The jury's verdict in the Neil Lennon assault case needs no introduction. It caused a public scandal, and prompted a great deal of comment and commentary across the country. Having deleted the religious aggravations, and acquitted John Wilson of assault, it should be recalled that the jury did return a guilty verdict on one charge, condemning Wilson's conduct as a breach of the peace. Today, the presiding Sheriff, Fiona Reith QC, passed sentence on Wilson, handing down an eight month term in prison, reduced from the year she would have imposed, had Wilson not been willing to plead guilty to the charge from the outset - a plea rejected by the Crown. Scots Law Thoughts has more on the practical implications, factoring in the backdated sentencing, and the mandatory early release of prisoners serving "short" sentences (in this context, defined as less than four years).
Significantly, and in context, hardly surprisingly, the Sheriff also issued a football banning order under the Police, Public Order and Criminal Justice (Scotland) Act 2006, lately analysed in a piece of research for the Scottish Government, and recently discussed on this blog. Under threat of criminal sanctions, Wilson is to be banned from football stadia for five years. Under the 2006 Act, the maximum period Wilson could have been subjected to an FBO was ten years. Unfortunately, the recent report on the topic does not record the average length of football banning orders imposed in Scotland, but in England and Wales (Table 6.4), of the 2,769 banning orders imposed on conviction and in force at the time of research, some 71.5% banned the convicted person from football grounds for less than five years, and 21% for more than five years. By way of contrast, the same research shows that in Scotland, only 101 banning orders have been made since the 2006 Act came into force. With that context in mind, here is the full text of Sheriff Reith's sentencing statement in Her Majesty's Advocate v. John Wilson...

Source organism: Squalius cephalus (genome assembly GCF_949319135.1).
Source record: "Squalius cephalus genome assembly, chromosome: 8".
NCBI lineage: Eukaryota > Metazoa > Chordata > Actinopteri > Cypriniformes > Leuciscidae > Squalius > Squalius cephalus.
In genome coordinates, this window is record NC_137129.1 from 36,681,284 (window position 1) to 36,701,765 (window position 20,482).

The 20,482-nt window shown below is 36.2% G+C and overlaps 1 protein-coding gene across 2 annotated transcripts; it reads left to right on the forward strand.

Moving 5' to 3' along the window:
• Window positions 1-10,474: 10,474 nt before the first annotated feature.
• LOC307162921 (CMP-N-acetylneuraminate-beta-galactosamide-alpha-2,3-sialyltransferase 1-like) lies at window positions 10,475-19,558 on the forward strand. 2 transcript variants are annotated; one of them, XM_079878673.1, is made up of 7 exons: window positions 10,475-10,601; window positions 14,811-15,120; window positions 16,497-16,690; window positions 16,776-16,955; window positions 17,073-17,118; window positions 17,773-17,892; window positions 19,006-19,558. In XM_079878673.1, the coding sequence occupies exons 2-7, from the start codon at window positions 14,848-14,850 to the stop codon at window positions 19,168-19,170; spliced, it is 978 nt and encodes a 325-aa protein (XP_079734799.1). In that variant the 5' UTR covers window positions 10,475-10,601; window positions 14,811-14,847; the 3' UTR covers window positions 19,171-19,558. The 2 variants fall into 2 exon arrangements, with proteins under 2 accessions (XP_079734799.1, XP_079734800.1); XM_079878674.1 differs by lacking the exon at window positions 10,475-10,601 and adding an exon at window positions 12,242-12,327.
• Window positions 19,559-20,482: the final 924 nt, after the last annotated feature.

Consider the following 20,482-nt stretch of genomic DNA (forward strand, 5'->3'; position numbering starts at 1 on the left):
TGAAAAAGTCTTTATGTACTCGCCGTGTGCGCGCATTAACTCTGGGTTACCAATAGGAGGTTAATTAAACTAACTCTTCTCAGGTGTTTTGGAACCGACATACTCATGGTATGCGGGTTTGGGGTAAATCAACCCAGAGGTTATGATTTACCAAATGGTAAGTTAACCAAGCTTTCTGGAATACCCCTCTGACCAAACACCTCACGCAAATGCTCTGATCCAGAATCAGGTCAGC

“The jury in this case reached their verdict on the basis of the evidence presented to them in court and it now falls on me to sentence you in the light of that verdict. You were found guilty in the following terms: On 11 May 2011 at Tynecastle Football Stadium, Edinburgh, you John Clark Wilson did conduct yourself in a disorderly manner, run onto the field of play during the period of a designated sporting event, run at the away team dug out, shout, swear, all to the alarm and annoyance of others and thereby causing further disturbance within the crowd there and commit a breach of peace.